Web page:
Leonid Pasternak, The Passion of Creation (Also known as The Throes of Creation) (c. 1880s).

Finding Words / Art Speaks

Lately I have found myself completely unable to write; like I have all these words, thoughts, and ideas swirling in my mind that, when I sit down to write, will not translate onto the page.

I don’t know when this sudden ‘choking’ of my thoughts began or what causes it. I want to keep this blog current and make progress on my book & article projects, but I’m stuck. As someone who has spent their life writing, not being able to put the article or essay I have been narrating in my head onto paper the way that I would like has been maddeningly frustrating. Even these words don’t seem to be coming out right.

“Just write!” I tell myself. But it isn’t so simple.

Most of my writing is written with the expectation of an audience, be it those who read this blog or my academic peers. I enjoy that fact. I like putting my thoughts and theories out into the world for people to find, read, and think about. …. Except as of late, with this new unwelcome constant where I find myself not able to say anything at all.

What would happen, I thought, if I sat at my computer and simply began telling this story of why I have been so absent from this and my other online endeavors? So that’s I’m doing; breaking from the theme of this blog to say that I have been in creative pit and hope to eventually find the muse that will carry me out of it. I’m still here.

Victor Hugo, The Hanged Man (c. 1855-60). Brush and ink with wash over paper, 12 x 7 11/16 in. The Metropolitan Museum of Art, New York.

Victor Hugo, The Hanged Man (c. 1855-60). Brush and ink with wash over paper, 12 x 7 11/16 in. The Metropolitan Museum of Art, New York.

Throughout my creative drought, I have been contemplating how easily art speaks. All art says something and all art elicits a response.  Sometimes, an image will become embedded in our minds and we have to return to it, over and over again, until we are satisfied that we have arrived at what we believe it is saying to us. Bernini had a similar experience when, after seeing Poussin’s Sacraments in 1665, he said “I can’t get the thought of those paintings of his out of my mind.”1

One of the works that has been stuck in my mind is Victor Hugo’s The Hanged Man (c. 1855-60) held by the Metropolitan Museum of Art. There is something solemn, even sacred, about this image to me, and I find it remarkable that such a simple composition created by a few strokes of the brush can convey such a profound sense of sorrow, hopelessness, loneliness, and loss. The only mourners that this man has in death are the birds flocking around his corpse.

I tried to resist the temptation to conduct a study of this image in order to bask in the mystery, but the historian in me had to know: Why was this man hung? Surely such a powerful image would not arise without a profound motivation; a catalyst from Hugo’s own life.  Indeed, this is one of four drawings Hugo made depicting the horror of the gallows after witnessing an execution in the Channel Islands in 1854.2

Victor Hugo The Hanged Man Louvre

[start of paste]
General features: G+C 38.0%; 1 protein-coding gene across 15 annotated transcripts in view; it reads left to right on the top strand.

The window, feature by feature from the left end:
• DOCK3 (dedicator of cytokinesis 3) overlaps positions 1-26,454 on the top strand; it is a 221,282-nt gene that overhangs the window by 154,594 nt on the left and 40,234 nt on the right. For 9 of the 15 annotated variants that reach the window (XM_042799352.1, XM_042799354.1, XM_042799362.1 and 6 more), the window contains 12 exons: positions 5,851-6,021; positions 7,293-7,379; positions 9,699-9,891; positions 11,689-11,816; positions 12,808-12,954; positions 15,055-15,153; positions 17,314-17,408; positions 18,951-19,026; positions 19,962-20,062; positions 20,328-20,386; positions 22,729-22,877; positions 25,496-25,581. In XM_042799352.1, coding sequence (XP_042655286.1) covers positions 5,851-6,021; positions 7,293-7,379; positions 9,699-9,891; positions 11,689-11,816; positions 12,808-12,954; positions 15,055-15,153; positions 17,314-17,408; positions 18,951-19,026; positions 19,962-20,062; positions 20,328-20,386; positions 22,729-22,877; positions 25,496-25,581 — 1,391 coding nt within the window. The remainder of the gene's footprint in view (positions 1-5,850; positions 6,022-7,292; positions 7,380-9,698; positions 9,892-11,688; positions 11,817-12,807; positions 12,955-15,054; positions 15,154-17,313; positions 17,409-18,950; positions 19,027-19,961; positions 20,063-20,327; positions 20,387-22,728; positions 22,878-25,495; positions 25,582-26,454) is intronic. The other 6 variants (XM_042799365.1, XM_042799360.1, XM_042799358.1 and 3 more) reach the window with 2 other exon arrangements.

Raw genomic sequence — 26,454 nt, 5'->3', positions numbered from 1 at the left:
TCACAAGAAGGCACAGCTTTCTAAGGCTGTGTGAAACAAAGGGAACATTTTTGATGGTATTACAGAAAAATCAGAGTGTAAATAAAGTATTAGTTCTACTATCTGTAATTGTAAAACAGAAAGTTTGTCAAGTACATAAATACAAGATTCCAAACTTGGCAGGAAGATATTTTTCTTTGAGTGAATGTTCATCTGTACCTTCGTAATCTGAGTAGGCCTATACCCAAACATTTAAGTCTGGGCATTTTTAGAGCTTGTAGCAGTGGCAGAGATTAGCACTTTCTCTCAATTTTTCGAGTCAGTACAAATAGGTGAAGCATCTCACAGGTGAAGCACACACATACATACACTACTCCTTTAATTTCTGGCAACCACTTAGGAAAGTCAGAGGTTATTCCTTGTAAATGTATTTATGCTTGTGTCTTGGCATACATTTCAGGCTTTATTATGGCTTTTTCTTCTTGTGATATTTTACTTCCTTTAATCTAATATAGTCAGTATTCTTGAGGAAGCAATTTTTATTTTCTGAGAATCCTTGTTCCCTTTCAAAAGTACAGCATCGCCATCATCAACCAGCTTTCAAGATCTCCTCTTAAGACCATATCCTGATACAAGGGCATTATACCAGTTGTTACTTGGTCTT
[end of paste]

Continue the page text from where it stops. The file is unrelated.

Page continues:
Victor Hugo, Ecce, The Hanged Man (John Brown). Black ink and brown wash with white heightening. Département des Arts Graphiques, Louvre, Paris.

Five years later in 1859, Hugo urgently and passionately petitioned to save the life of John Brown, an American abolitionist sentenced to death.3 After false hope that Brown might be released, the abolitionist was hanged. Hugo mourned Brown’s death through the written word and art, creating a drawing which he titled EcceBehold. Ecce is a commanding image wherein the viewer is confronted with the injustice of Brown’s execution. A kind of divine light illuminates Brown, who otherwise hangs amidst still darkness, alone. He is a martyr.

Ecce challenged contemporary viewers to reconcile Brown’s horrific punishment with the righteousness of his cause. Those who knew Brown’s story would quickly realize that such a feat is impossible, for the punishment does not fit the crime. Hugo had Ecce distributed through prints, with proceeds from the sales going to various charities, “including  those to provide medical supplies to soldiers in the Civil War.”4

Hugo’s drawings were in part the catalyst that led me to thinking about the power of art and the ability of art to speak regardless of one’s knowledge of its context. This has given me the idea to try something new with this blog, a brief series called The Painting Speaks.  The Painting Speaks will be an experimental exercise in intentional slow looking and description that relies solely on the work of art itself – a kind of formal analysis. I am not sure when I will be posting this series, but hopefully I will find the words soon.

Notes

1 For the Bernini quote and further reading regarding the idea of images being stuck in one’s mind, see T. J. Clark The Sight of Death (New Haven: Yale University Press, 2006).
2 See “Recent Acquisitions: A Selection: 2002-2003,” in The Metropolitan Museum of Art Bulletin (Fall 2003): 36.
3 Florian Rodari, “Shadows of the Hand: The Drawings of Victor Hugo.” Last accessed September 24, 2015.  See also “Victor Hugo and John Brown,” The New York Times, April 19, 1902.
4 Matthew Josephson, Victor Hugo: A Realistic Biography of the Great Romantic (New York: Jorge Pinto Books Inc., 2006, originally published in 1942), 432-433.